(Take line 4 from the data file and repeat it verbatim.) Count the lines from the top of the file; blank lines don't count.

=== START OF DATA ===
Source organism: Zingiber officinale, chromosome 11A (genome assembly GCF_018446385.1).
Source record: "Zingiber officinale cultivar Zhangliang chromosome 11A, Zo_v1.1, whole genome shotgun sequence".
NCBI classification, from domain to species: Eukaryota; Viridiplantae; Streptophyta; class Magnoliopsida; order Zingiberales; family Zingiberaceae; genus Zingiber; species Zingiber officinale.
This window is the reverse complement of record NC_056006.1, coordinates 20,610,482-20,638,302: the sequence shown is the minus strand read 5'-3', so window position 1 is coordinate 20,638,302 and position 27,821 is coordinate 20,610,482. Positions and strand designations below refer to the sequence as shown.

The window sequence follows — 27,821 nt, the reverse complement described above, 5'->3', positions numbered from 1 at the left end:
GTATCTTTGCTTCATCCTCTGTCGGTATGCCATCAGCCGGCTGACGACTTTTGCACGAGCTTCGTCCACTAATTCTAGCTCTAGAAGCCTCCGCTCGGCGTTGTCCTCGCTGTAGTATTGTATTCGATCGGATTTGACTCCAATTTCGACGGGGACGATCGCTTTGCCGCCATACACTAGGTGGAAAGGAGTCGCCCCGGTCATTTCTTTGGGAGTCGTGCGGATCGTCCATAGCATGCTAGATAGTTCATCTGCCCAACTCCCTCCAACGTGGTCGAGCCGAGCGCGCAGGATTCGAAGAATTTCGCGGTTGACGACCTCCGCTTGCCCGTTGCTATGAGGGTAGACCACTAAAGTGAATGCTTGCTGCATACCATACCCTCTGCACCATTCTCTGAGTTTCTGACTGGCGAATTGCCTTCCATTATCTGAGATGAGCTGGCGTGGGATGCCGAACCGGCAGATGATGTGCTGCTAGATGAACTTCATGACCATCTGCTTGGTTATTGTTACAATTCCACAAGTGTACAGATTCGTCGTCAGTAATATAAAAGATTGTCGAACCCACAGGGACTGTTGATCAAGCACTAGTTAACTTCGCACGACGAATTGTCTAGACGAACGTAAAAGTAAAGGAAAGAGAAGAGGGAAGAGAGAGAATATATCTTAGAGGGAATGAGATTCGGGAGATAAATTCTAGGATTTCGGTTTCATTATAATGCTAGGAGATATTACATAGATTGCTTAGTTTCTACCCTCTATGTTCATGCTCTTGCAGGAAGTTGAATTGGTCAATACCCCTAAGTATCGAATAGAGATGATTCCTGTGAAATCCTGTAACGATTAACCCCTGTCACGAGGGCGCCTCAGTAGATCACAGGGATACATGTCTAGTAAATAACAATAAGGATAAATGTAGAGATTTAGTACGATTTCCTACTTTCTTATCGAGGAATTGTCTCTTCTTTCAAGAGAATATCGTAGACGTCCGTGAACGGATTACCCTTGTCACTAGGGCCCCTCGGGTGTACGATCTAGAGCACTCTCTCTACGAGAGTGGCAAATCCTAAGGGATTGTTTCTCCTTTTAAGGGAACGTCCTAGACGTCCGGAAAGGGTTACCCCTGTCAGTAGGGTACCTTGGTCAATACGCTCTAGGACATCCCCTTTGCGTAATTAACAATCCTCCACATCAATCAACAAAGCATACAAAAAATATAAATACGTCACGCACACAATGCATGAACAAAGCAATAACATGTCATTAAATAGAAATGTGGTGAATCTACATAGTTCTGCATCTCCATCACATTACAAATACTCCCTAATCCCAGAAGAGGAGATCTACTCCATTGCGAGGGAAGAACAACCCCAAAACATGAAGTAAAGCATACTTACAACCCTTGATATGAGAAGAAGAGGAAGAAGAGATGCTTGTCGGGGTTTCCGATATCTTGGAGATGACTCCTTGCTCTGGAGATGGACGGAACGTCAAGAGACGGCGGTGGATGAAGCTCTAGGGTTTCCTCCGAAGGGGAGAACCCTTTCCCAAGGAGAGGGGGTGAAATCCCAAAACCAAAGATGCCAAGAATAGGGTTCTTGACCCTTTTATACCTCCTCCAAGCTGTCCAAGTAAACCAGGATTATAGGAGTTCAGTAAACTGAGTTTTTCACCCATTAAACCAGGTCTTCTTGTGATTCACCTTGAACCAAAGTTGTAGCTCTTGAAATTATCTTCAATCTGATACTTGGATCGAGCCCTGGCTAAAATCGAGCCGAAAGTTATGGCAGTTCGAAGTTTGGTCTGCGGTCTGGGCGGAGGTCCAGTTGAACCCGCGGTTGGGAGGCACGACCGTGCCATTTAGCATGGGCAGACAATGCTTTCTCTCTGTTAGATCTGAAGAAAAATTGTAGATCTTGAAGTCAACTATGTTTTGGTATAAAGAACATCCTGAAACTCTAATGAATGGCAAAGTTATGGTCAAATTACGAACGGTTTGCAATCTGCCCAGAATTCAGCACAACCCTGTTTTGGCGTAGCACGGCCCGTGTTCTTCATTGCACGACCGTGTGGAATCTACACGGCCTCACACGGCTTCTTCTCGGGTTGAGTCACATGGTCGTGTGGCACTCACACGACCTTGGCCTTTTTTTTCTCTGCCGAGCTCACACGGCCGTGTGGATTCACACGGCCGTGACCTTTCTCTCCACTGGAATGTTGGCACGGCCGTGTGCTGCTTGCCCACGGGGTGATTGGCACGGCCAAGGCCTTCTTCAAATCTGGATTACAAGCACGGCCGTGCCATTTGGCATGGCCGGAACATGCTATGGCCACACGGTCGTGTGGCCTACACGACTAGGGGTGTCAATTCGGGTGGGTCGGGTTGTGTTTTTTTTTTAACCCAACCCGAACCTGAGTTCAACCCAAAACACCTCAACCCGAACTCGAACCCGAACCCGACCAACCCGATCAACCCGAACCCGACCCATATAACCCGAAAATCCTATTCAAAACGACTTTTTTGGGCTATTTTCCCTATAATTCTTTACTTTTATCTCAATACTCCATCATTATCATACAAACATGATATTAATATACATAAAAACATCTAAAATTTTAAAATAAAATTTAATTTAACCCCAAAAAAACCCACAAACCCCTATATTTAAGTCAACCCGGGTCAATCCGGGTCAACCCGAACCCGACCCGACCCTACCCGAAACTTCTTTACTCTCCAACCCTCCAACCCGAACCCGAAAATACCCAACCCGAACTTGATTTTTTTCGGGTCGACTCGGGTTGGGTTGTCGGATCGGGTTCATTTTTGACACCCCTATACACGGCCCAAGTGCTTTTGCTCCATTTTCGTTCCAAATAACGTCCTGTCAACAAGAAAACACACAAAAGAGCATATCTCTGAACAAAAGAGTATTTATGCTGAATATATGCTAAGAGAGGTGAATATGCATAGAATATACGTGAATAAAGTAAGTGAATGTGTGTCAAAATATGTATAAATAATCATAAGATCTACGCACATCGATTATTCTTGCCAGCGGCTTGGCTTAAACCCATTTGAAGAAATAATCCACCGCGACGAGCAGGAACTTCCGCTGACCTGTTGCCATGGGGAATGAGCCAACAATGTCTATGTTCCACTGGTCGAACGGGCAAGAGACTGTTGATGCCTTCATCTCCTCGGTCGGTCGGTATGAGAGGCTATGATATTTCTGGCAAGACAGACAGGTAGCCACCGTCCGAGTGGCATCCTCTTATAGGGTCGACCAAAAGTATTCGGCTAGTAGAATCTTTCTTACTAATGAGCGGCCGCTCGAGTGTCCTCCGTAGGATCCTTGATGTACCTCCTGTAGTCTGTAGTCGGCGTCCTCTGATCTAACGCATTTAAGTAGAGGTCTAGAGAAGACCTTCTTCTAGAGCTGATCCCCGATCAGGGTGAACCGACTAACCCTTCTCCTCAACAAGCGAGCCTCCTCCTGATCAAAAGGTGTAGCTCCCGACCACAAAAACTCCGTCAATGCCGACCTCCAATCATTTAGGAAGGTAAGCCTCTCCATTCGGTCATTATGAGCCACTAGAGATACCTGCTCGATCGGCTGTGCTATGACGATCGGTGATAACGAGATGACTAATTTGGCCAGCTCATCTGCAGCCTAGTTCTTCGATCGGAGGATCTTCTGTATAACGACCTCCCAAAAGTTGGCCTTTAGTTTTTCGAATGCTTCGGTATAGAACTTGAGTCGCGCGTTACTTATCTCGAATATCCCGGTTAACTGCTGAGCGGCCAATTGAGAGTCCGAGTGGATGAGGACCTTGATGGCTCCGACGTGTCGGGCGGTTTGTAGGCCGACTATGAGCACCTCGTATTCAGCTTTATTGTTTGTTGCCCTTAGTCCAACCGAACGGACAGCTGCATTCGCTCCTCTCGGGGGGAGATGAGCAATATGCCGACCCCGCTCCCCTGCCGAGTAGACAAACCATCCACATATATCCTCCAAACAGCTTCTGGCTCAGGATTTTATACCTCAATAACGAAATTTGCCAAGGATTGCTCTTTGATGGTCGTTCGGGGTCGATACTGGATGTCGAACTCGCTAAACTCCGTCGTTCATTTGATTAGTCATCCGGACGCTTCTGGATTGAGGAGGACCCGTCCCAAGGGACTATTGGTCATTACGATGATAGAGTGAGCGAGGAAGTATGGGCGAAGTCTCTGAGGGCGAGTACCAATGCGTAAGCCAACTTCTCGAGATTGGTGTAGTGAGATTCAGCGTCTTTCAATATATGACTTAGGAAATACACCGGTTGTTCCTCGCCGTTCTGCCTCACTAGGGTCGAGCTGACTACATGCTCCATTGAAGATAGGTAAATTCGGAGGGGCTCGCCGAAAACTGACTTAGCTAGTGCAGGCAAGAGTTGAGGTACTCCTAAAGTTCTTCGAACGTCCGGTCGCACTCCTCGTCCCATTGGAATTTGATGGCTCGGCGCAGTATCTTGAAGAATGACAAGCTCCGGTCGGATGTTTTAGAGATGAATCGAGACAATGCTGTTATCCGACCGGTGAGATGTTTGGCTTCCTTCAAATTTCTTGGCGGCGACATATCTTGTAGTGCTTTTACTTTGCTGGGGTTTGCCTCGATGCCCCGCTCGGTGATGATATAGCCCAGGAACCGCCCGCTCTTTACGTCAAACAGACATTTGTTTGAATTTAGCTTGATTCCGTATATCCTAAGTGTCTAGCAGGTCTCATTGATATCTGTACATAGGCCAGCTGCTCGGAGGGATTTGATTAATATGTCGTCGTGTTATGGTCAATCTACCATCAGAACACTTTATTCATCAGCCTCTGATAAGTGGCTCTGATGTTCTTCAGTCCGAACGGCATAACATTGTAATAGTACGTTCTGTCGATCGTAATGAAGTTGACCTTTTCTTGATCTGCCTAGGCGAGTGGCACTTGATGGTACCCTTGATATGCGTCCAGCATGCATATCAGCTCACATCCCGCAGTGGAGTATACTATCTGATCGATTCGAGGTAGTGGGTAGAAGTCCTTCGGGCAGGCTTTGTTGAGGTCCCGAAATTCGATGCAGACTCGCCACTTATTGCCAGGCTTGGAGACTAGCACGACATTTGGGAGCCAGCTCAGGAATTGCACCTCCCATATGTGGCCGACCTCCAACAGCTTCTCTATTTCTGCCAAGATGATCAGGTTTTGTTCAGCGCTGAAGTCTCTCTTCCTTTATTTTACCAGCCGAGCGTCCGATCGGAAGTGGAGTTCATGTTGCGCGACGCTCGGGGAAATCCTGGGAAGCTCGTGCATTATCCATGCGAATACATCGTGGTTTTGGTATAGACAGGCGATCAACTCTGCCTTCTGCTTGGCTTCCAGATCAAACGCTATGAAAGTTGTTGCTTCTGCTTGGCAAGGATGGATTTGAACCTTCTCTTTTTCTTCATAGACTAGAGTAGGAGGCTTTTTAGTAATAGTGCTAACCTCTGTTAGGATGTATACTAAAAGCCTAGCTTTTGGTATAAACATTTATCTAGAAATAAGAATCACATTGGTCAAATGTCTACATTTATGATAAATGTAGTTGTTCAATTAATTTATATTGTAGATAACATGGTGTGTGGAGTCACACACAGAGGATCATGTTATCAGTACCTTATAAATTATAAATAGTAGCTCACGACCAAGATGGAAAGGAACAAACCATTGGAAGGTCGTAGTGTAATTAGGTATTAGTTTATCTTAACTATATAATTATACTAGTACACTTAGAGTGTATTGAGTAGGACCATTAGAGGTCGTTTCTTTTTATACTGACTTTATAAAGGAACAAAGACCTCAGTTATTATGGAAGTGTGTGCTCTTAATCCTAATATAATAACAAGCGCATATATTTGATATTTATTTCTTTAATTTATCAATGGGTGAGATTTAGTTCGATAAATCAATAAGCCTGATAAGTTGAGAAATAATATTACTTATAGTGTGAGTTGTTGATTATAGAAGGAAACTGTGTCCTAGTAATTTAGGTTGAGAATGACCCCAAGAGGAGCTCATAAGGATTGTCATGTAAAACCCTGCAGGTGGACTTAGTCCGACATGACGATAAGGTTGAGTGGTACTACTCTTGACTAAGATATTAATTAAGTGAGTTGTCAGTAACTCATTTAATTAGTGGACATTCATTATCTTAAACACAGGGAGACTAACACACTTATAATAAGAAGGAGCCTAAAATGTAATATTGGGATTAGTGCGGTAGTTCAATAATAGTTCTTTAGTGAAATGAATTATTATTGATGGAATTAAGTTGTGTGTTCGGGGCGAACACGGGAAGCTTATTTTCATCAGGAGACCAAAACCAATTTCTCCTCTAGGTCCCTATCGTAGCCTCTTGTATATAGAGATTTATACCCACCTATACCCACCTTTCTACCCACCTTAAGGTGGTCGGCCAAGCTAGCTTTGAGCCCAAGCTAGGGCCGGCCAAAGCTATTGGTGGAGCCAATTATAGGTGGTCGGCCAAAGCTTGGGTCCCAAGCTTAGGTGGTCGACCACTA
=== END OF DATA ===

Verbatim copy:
This window is the reverse complement of record NC_056006.1, coordinates 20,610,482-20,638,302: the sequence shown is the minus strand read 5'-3', so window position 1 is coordinate 20,638,302 and position 27,821 is coordinate 20,610,482. Positions and strand designations below refer to the sequence as shown.